lier in this book. Listening to the answers to your questions, espe-
cially when it’s your customer you’re listening to, requires skill. Take
a deep breath and really listen. Listen to more than the words. Don’t
be defensive and give in to the natural impulse to explain away the
negative comments you hear. Accept your customer’s comments in
the spirit in which they’re offered and don’t forget to say thank you.
By the way, if you happen to work for American Airlines and
would like to practice your questioning skills, please feel free to give
me a call.

7. Why do you do business with us?
Remember the song from Fiddler on the Roof when Tevye asks his
wife of many years, “Do you love me?” It’s a wonderful moment, and
you can tell couples who have been together for a long time by their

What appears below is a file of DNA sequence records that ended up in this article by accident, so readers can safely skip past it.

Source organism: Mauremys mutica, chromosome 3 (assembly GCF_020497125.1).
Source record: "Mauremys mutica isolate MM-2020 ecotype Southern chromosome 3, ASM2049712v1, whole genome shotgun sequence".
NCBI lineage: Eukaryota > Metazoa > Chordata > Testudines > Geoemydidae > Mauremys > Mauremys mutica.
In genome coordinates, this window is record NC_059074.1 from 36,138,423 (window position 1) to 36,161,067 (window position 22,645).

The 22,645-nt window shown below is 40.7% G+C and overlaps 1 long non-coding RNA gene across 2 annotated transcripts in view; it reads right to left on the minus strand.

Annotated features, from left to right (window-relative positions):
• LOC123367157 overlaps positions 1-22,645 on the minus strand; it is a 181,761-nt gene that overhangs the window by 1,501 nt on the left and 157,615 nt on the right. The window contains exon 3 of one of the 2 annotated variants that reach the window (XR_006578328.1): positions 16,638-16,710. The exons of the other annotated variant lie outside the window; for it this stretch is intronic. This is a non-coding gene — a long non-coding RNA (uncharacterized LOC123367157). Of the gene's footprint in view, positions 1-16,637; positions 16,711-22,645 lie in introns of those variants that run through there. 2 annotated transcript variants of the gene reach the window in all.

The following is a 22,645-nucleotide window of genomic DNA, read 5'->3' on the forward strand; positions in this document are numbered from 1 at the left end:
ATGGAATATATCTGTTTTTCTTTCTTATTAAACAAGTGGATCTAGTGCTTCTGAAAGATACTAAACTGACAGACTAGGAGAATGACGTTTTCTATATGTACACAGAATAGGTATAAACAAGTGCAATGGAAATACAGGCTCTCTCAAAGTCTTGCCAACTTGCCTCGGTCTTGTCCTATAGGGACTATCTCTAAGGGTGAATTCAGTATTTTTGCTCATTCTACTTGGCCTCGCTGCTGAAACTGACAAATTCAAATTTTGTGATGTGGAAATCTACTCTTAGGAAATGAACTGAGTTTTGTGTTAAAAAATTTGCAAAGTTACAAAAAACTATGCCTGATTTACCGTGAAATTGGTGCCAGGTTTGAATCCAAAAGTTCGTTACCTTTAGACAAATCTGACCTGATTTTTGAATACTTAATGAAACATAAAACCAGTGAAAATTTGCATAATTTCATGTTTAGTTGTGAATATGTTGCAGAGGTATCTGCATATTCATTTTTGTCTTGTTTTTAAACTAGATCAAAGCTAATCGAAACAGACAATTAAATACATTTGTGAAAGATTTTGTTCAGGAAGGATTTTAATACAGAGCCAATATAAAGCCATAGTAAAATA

behavior during that scene. They poke each other, grin, hold hands,
or mouth, “Well, do you?” There’s a lesson for business in that song.
Do you know why your customers buy goods and services from
you? Do they love you? Asking this question will help you find out.
Asking this question and analyzing the results will provide you with
a foundation of information that will help you formulate your strat-
egy. When a leader takes the time to talk to customers, both exter-
nal and internal, relationships are built. When a leader goes beyond
talking to a well-crafted and well-executed questioning strategy,
long-term customer partnerships can happen.
If a customer joins Tevye in singing of their love for your loca-
tion, hours of operation, products and services, or your innovation